The Kimono: Simplicity 1318

The Kimono Header

The Kimono Side View

The Kimono Lower Angle

Welcome to the first ever project for this blog! I decided to choose an easy-levelled pattern to kick it all off. The pattern says “easy-to-sew” but I still struggled here and there, and this blog is all about that process! It’s autumn here in Australia so a kimono is something great to wear between the transition from summer to winter.

Photo Credit: Andre Tabula

The Outfit: Top and Shorts Valley Girl Jewellery Lovisa Bag Colette Shoes Adidas’ Gazelle White/White/Gold

The Kimono
Fabric: Boutique Poly Print ($3.00 per metre at Spotlight)
Pattern: Simplicity 1318 B – Women’s Misses’ Easy Kimono Jackets
Pattern Difficulty: Easy-to-sew

The Kimono Raw Materials

THE PROCESS

One of the most satisfying things to do when I sew is to watch it all slowly come together. Check it out!

The Kimono Cut Outs
ONE – CUT OUTS
THE KIMONO STEP 2
TWO – LAYING IT OUT
THE KIMONO STEP 3
THREE – ATTACHED THE ARMS
The Kimono Step 4
FOUR – ATTACHED THE BORDERS
The Finished Kimono
FIVE – DONE!

WHAT WENT WELL – Working with Flimsy Fabric!

I’ve always had difficulty working with flimsy fabric… it gets out of position when I cut it, and can get caught in the machine too! So I searched a few tips online and these were the ones I found most helpful:

1. When cutting, sandwich the fabric between baking paper or gift wrapping tissue. This prevents the fabric from moving around too much.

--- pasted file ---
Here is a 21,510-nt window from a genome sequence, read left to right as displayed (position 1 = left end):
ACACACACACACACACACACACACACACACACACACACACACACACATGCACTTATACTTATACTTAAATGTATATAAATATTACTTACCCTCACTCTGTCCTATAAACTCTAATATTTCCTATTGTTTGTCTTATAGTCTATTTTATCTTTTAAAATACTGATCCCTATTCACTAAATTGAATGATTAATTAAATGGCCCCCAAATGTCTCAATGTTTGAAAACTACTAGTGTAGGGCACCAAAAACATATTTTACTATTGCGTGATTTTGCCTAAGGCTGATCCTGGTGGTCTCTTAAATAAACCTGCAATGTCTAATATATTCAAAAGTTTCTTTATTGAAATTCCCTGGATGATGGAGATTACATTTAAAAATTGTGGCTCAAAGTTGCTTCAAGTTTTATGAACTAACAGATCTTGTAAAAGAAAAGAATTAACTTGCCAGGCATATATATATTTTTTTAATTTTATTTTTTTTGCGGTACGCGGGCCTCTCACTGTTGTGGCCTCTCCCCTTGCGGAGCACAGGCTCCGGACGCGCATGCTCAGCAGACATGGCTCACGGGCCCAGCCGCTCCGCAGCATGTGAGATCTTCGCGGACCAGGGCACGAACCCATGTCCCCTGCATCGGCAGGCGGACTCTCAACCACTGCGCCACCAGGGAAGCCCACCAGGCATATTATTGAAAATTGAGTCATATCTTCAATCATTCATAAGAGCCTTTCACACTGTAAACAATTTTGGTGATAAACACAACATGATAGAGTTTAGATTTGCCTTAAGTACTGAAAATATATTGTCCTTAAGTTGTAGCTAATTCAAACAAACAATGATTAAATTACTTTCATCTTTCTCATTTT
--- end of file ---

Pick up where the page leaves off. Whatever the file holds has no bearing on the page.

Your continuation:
The Kimono - Baking Paper Fabric Sandwich
Sandwich!

2. Use a sharp machine needle designed for sewing silk to keep the fabric from snagging.

3. A walking foot is recommended to prevent the fabric from getting caught in the machine. I don’t own a walking foot, but one alternative is sewing with baking paper above the fabric. It surprisingly did the job really well!

The Kimono - Sewing Machine Technique

WHAT DIDN’T GO SO WELL

Most of my mistakes had to do with the iron. It’s funny because I know I shouldn’t be doing some of these things, but I did it anyway:

1. It’s easy to forget, but being a poly fabric (plastic), it melts if you leave it under the iron for too long or with the heat too high. This happened to me as I was pressing the seams.

The Kimono Mistake #1
Nasty!

2. I know it’s tempting but whatever you do, make sure to PRESS when applying fusible interfacing. I couldn’t resist my instinct to IRON, like I do with my clothes and it turned out looking  rippled… I had to cut and start this part all over again!

The Kimono Mistake #2

MY UNCERTAINTIES

Using the best technique for finishing the edges of this kind of fabric was something I was unsure of. I looked up a few techniques but ended up sticking to the one I was most comfortable with which is sewing then pinking. Although I was uncertain of this technique, it was really satisfying watching the edges neaten up.

IMG_3999
Reminds me of cutting off split ends (so satisfying!)

THE FINAL PRODUCT

Photo credit: Andre Tabula

See more photos in the gallery

Thanks for making it to the the end of my blog post. I’ll be posting new sewing projects every month! Till then make sure to click follow on the bottom right hand corner and feel free to comment below 🙂

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4 thoughts on “The Kimono: Simplicity 1318

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